Up 74% from its January lows, CVR Partners (UAN 3.64%) is one of the hottest ag stocks on the market today -- but can it continue its winning streak?
Late yesterday, just hours before earnings came out, one analyst made a brave bet that CVR Partners stock will continue winning. This morning, it's starting to look like they were right. Here are three things you need to know about the stock -- and the analyst that's recommended it.
Thing No. 1: Feltl loves fertilizer
The analyst in question, Feltl & Co., isn't necessarily the best-known name on Wall Street -- but perhaps it should be. While we don't have a lot of data collected on this analyst yet, Feltl already ranks in the top 5% of investors we track on Motley Fool CAPS, and has historically gotten more of its picks right than wrong.
Yesterday, Feltl picked up coverage of CVR Partners and assigned the fertilizer producer a strong buy rating, with a prediction the stock will hit $9.60 per share within a year (CVR currently costs closer to $8.40).
Thing No. 2: A contrarian call
That was a strange call to make, given that elsewhere on Wall Street, analysts have been busy downgrading shares of CVR rivals Potash Corporation (POT) and Mosaic Corp (MOS 6.04%), and warning of "low costs and aggressive marketing" putting "pressure" on prices (and profits) throughout the fertilizer industry.
At the same time, recent reports in the media have noted a 19% decline in the price of nitrogen fertilizers -- which are CVR's stock in trade.
Thing No. 3: A right call nonetheless
And yet, Feltl appears to have been right to make the call. Going into earnings, analysts had worried that CVR would report no more than $62.5 million in sales, and earnings of just $0.23 per share. This morning, CVR Partners instead announced that it had sold $73.1 million worth of ammonia and urea ammonium nitrate (get it? Urea ammonium nitrate? Stock ticker "UAN"?) fertilizers -- and earned $0.25 per share profit.
Both numbers simply blew Wall Street away, and this morning UAN shares are soaring -- up 7% at last report.
And one more thing...
And yet, while we applaud Feltl's courage in defying the conventional wisdom to tell investors what it really thinks about CVR Partners, a few caveats still bear mentioning here:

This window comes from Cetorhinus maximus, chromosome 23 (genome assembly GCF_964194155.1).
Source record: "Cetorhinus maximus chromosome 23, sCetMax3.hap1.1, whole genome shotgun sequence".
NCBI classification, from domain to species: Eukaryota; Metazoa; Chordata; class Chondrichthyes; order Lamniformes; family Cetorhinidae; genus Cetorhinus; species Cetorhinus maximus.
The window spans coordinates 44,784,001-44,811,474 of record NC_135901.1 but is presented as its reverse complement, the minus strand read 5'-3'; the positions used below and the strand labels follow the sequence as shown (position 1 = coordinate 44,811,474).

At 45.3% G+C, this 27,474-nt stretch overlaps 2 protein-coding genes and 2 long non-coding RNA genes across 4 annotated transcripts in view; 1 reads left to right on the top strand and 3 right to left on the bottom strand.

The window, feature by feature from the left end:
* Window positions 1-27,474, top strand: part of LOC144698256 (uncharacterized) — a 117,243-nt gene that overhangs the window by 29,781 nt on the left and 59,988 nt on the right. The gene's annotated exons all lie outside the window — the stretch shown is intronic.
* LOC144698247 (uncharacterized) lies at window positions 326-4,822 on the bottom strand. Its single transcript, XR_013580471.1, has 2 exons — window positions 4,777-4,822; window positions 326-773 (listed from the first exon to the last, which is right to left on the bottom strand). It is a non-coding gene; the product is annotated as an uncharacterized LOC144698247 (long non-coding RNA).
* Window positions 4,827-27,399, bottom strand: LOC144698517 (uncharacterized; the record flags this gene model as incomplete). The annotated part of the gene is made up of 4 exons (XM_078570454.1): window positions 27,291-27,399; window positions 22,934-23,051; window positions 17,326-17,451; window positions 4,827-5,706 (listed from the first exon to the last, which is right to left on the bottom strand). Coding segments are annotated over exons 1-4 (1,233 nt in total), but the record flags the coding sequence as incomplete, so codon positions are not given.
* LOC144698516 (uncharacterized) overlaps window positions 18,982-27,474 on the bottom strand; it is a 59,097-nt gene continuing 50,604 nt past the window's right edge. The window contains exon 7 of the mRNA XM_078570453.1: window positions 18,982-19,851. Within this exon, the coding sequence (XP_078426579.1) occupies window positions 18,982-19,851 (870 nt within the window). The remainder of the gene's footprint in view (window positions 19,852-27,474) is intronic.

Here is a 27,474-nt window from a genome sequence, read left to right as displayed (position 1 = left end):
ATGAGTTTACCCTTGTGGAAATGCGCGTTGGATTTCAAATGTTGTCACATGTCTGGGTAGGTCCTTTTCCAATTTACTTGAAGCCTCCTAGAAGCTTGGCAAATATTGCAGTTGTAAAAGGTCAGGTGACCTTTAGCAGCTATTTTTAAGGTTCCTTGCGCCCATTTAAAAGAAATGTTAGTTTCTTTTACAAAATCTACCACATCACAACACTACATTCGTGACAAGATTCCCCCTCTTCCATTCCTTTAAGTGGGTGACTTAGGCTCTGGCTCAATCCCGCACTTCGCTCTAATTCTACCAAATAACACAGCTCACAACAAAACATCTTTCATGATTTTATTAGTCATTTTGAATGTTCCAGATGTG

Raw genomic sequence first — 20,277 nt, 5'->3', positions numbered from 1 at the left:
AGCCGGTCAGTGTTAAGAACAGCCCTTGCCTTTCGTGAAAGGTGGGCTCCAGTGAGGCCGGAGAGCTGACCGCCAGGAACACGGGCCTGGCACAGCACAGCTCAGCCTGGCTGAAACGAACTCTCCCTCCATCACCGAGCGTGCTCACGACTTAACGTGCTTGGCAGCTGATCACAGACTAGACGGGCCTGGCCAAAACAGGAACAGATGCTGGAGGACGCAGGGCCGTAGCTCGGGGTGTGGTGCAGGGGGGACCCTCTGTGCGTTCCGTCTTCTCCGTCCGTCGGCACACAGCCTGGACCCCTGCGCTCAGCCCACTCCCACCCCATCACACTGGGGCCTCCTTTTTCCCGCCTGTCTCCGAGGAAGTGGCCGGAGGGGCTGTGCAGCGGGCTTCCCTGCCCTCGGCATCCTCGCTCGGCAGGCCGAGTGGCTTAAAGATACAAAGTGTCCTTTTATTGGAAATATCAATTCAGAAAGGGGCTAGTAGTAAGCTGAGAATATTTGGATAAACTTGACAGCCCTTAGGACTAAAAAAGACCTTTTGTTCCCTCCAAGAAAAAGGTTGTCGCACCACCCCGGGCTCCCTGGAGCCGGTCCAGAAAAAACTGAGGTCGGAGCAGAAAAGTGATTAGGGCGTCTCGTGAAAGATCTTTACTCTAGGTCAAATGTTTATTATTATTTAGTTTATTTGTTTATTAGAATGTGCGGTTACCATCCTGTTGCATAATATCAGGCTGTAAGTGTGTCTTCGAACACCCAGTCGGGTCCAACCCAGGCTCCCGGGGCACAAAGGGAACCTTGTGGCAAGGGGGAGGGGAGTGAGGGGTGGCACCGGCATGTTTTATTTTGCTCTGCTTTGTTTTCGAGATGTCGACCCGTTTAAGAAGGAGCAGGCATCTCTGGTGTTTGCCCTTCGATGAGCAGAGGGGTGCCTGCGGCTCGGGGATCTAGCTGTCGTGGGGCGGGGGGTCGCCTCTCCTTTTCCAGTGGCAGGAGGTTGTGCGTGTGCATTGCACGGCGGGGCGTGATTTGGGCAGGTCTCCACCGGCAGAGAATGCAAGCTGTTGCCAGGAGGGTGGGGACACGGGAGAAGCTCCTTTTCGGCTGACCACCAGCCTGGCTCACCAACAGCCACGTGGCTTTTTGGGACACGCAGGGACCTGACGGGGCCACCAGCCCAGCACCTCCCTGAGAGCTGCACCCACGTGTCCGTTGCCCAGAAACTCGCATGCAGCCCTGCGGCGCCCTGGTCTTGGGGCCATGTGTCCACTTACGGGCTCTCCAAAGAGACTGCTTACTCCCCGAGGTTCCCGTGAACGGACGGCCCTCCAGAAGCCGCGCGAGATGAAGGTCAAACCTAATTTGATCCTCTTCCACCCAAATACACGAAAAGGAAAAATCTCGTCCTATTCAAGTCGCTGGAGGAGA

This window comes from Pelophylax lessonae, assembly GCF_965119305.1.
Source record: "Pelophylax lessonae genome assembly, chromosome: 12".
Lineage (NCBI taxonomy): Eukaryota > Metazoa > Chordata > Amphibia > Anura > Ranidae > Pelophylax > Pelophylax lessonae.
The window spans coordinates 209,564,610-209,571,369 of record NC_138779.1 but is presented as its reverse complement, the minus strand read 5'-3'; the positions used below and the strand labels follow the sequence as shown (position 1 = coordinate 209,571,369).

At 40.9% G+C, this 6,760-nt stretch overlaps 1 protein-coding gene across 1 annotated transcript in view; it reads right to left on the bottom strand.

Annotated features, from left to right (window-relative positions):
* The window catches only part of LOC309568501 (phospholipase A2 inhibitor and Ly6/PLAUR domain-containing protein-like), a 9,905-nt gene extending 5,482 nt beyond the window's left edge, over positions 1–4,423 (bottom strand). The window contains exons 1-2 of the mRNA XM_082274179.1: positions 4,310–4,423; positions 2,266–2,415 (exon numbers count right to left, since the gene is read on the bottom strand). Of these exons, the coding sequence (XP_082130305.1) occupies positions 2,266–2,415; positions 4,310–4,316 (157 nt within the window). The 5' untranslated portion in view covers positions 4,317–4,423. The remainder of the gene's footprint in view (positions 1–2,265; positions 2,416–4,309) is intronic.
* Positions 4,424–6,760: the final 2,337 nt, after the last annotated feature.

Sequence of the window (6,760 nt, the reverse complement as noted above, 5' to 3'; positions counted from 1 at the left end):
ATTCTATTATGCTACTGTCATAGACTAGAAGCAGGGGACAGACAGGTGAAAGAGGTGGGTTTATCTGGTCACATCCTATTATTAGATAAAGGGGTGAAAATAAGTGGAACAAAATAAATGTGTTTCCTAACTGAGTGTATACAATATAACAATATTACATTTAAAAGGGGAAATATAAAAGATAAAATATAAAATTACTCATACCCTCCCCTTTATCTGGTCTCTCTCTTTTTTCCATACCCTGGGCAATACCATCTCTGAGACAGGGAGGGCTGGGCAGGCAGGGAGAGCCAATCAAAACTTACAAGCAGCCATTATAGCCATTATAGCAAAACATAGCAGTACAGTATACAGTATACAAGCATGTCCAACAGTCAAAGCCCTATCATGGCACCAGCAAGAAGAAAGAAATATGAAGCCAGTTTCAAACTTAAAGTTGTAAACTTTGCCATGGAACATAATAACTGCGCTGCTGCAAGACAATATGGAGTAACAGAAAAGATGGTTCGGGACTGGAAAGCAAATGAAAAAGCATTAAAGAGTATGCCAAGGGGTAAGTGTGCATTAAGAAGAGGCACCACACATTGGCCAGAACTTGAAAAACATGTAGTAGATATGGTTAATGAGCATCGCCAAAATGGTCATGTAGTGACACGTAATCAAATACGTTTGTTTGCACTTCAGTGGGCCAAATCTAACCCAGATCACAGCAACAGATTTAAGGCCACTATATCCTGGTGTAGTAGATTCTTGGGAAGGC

First and foremost, while CVR Partners undeniably exceeded expectations this morning, this does not mean that it had a good quarter: $73.1 million in sales, while laudable, was still $20 million less revenue than CVR collected in Q1 of 2015. And the $0.25 profit that CVR booked on the quarter was 39% less profit than it earned one year ago.
In short, the other analysts were right that business is bad at CVR. It's just a bit less bad than other folks had feared. So what does this mean for investors today?
Valuing CVR Partners stock
CVR Partners stock currently sells for $918 million. The company's balance sheet shows $52 million in cash and equivalents and $125 million "total debt" netted against the market cap. This gives CVR an enterprise value -- a debt-adjusted market cap -- of $991 million.
Against this, the company's trailing 12 month earnings come to $50 million, and its free cash flow appears to be roughly $60 million for the same period. That works out to a debt-adjusted P/E ratio of about 20 on the stock, and an enterprise value-to-free-cash-flow ratio of 16.5.
Is that a fair price to pay? Well, CVR Partners distributions (i.e., dividends) currently amount to 12.5% per year, and analysts are predicting a long-term earnings growth rate of 8% (assuming earnings do ever begin to grow again). Combined, that makes for about a 20.5% total return on a stock that costs just 16.5 times FCF -- not a half-bad deal if you ask me.
Long story short then, I think Feltl & Co. is right to be long this stock. And no, even after a 74% surge in stock price, I definitely wouldn't short it.